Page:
If any company can make the mobile wallet mainstream it's Apple. And it will pull that off not through superior technology. No, it will be through soft skills. Those are what many lawyers learned from their mothers - and forgot.
In reporting on Apple Pay, Bloomberg Business Week observes:
"As with iTunes, Apple's promise lies less in technology than its ability to broker peace between competing players and create a comprehensive system." Here is that article from the September 15, 2014 issue "Apple Tried To Work Its Magic on Money."
In its approach to everything, from running the firm every day to what it posts on the website, BigLaw might pay more attention to soft skills. Those have nada to do with warm and fuzzy.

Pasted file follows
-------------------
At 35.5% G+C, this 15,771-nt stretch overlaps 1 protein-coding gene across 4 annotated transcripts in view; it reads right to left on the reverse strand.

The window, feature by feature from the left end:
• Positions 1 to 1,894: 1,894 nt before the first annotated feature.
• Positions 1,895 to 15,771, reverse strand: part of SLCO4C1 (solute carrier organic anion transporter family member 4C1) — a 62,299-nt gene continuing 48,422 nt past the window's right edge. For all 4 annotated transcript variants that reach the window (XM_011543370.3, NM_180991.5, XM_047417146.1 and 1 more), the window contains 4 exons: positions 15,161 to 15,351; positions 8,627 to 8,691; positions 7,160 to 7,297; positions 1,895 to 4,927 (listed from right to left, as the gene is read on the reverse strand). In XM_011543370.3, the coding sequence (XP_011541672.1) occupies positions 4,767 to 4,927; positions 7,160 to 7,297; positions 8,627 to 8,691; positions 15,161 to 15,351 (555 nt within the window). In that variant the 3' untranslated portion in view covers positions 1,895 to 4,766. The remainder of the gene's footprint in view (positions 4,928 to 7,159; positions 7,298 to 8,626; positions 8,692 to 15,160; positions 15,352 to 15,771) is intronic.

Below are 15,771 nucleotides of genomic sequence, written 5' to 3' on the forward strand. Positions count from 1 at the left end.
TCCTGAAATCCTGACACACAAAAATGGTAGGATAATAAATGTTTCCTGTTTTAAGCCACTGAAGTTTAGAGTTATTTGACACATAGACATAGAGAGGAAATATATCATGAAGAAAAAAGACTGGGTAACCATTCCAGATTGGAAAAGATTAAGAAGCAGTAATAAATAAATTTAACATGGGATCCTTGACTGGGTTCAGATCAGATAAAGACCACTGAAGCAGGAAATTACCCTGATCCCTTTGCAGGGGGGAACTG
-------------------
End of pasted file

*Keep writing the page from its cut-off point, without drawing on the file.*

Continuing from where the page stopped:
They have everything to do, for example, with experience in how to identify common ground. What common ground do the word processor and the equity partner share? Put the finger on that and the organizational culture could give that firm the edge. What is the common ground the jurors and the defense client have? Richard Gabriel usually has some insight on that.
There are also myriad other illustrations of soft skills leveraged to win, especially when everything else seems to be ineffective or downright impossible. Classic has been the leadership of Ernest Shackelton in the Antarctic.
For the power structure in BigLaw to even consider more focus on soft skills it might require bringing in executive coaches. Those could wind up boosting PPP more than the best marketing team.